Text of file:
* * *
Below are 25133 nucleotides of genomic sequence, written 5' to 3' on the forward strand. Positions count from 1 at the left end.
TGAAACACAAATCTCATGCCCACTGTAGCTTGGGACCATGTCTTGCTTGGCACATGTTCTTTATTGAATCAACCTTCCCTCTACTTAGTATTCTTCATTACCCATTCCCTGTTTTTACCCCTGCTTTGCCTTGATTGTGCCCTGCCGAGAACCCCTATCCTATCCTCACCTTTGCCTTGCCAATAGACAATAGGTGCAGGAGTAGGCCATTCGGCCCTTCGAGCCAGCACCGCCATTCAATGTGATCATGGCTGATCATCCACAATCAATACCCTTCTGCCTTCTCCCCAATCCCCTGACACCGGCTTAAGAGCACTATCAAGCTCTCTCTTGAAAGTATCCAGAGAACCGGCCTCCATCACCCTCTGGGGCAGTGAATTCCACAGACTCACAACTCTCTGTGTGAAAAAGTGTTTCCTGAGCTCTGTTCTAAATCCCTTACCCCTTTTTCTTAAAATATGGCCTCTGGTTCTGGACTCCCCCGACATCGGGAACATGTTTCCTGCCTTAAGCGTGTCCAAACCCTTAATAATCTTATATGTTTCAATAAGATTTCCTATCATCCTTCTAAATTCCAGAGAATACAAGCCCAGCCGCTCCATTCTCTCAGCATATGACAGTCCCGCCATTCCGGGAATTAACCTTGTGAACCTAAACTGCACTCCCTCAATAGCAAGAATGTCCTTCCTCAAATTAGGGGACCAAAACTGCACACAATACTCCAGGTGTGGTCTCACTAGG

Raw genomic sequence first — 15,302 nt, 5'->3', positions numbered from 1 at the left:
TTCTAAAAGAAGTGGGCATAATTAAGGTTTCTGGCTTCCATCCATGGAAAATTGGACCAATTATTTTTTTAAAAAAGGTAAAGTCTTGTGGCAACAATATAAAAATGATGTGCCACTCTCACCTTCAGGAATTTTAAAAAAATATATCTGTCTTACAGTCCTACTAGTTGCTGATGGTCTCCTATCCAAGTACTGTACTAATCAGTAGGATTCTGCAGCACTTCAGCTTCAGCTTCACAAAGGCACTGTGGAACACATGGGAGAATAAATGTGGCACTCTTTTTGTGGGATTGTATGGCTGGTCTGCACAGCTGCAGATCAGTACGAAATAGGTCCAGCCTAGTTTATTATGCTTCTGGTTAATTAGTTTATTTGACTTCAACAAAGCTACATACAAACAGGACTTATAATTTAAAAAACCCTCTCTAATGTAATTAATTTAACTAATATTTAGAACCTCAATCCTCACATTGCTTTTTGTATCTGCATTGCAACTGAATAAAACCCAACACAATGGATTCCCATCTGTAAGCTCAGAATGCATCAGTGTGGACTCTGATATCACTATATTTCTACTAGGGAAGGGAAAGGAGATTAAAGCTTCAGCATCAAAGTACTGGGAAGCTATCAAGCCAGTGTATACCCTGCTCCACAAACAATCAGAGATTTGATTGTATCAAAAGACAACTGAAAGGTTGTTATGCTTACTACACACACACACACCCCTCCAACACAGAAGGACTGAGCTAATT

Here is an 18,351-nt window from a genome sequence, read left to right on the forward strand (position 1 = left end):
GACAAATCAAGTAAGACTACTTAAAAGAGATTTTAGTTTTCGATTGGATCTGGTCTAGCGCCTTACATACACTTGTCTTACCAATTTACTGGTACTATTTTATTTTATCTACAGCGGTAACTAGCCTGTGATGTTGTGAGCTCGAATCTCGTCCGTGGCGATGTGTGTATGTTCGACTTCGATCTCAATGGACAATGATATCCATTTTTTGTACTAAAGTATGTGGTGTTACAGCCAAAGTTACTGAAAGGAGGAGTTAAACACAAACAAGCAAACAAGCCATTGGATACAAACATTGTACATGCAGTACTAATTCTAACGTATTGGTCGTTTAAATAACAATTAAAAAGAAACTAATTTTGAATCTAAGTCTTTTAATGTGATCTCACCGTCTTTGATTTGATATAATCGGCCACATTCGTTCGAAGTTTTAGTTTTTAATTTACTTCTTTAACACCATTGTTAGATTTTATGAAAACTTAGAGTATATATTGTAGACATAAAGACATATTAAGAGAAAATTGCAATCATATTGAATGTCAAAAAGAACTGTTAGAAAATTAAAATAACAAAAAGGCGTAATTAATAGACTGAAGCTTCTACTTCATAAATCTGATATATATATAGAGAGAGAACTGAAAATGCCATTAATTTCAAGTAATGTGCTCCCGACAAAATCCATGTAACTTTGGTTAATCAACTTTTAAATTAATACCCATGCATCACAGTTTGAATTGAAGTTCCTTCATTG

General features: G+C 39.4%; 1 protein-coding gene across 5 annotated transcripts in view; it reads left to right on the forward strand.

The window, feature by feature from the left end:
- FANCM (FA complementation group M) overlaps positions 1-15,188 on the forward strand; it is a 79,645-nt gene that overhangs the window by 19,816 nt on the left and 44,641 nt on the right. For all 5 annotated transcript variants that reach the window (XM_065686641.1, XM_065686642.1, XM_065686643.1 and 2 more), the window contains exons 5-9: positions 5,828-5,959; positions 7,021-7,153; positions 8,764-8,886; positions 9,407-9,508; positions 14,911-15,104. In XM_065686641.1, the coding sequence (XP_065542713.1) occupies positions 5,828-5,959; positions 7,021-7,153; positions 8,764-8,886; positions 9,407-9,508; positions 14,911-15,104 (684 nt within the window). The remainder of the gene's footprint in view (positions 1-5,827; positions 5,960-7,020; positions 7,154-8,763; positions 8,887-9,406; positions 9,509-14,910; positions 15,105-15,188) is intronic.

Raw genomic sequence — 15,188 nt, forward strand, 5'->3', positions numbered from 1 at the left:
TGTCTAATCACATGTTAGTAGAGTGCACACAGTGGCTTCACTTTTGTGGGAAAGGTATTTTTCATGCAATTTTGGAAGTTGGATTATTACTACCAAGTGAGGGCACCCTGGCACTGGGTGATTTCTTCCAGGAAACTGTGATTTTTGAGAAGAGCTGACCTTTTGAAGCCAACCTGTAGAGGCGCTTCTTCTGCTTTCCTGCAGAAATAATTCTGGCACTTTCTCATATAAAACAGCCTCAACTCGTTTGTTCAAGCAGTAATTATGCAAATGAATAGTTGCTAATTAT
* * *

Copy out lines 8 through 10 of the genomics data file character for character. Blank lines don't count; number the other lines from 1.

The window, feature by feature from the left end:
- FANCM (FA complementation group M) overlaps positions 1-15,188 on the forward strand; it is a 79,645-nt gene that overhangs the window by 19,816 nt on the left and 44,641 nt on the right. For all 5 annotated transcript variants that reach the window (XM_065686641.1, XM_065686642.1, XM_065686643.1 and 2 more), the window contains exons 5-9: positions 5,828-5,959; positions 7,021-7,153; positions 8,764-8,886; positions 9,407-9,508; positions 14,911-15,104. In XM_065686641.1, the coding sequence (XP_065542713.1) occupies positions 5,828-5,959; positions 7,021-7,153; positions 8,764-8,886; positions 9,407-9,508; positions 14,911-15,104 (684 nt within the window). The remainder of the gene's footprint in view (positions 1-5,827; positions 5,960-7,020; positions 7,154-8,763; positions 8,887-9,406; positions 9,509-14,910; positions 15,105-15,188) is intronic.

Raw genomic sequence — 15,188 nt, forward strand, 5'->3', positions numbered from 1 at the left: